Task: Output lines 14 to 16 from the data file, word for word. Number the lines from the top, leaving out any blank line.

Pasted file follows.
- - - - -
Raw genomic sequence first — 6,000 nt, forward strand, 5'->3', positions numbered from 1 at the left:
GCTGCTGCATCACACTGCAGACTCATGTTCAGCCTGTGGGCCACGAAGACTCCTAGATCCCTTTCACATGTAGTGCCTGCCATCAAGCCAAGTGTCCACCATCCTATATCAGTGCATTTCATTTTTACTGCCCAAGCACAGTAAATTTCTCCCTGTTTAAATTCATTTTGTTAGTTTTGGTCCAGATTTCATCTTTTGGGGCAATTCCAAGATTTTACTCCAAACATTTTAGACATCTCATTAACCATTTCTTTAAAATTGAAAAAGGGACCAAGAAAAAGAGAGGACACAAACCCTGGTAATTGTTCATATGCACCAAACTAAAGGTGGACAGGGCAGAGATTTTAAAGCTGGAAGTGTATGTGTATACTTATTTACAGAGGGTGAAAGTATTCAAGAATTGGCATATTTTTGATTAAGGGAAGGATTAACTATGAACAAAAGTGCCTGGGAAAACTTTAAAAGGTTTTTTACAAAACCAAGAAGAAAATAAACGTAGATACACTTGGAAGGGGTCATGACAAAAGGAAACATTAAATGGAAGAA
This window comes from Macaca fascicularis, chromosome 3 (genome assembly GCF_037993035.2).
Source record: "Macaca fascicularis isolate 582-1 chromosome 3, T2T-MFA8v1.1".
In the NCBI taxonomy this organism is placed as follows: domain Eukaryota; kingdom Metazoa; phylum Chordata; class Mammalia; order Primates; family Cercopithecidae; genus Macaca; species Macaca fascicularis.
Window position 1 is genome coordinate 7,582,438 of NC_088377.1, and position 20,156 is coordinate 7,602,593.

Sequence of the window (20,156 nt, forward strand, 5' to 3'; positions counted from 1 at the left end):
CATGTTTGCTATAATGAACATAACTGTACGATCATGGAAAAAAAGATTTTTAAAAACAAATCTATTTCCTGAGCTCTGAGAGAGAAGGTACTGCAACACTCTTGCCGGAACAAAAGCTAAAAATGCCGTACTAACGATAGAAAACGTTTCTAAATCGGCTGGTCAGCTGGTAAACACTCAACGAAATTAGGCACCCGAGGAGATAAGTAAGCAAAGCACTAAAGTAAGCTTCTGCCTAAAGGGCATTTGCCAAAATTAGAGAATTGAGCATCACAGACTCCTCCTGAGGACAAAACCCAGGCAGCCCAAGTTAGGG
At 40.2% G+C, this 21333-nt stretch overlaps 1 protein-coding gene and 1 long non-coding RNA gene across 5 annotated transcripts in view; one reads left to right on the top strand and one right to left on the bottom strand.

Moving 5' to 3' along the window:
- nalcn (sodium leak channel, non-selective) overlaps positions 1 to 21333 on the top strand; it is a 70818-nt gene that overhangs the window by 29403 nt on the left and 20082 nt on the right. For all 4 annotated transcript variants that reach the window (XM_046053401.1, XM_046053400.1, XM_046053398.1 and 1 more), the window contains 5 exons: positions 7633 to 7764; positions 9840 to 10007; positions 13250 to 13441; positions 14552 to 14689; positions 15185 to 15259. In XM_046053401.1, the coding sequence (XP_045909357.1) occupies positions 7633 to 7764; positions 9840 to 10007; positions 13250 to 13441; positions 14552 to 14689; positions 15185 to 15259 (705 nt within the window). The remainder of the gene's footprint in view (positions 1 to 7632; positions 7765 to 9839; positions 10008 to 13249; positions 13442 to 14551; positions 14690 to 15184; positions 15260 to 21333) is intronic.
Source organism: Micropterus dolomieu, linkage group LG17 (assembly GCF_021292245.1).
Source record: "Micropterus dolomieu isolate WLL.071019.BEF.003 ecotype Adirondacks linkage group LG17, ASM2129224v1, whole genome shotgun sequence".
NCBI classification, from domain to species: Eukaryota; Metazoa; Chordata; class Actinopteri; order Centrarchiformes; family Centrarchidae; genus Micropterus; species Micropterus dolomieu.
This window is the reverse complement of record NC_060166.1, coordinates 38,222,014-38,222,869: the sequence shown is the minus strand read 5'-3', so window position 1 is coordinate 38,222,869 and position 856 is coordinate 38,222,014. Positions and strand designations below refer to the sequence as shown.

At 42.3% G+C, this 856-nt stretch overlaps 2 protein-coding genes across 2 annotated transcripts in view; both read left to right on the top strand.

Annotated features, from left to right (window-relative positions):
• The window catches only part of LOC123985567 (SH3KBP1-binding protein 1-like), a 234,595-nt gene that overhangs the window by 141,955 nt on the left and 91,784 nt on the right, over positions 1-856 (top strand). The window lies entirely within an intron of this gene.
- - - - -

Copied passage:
NCBI classification, from domain to species: Eukaryota; Metazoa; Chordata; class Actinopteri; order Centrarchiformes; family Centrarchidae; genus Micropterus; species Micropterus dolomieu.
This window is the reverse complement of record NC_060166.1, coordinates 38,222,014-38,222,869: the sequence shown is the minus strand read 5'-3', so window position 1 is coordinate 38,222,869 and position 856 is coordinate 38,222,014. Positions and strand designations below refer to the sequence as shown.

At 42.3% G+C, this 856-nt stretch overlaps 2 protein-coding genes across 2 annotated transcripts in view; both read left to right on the top strand.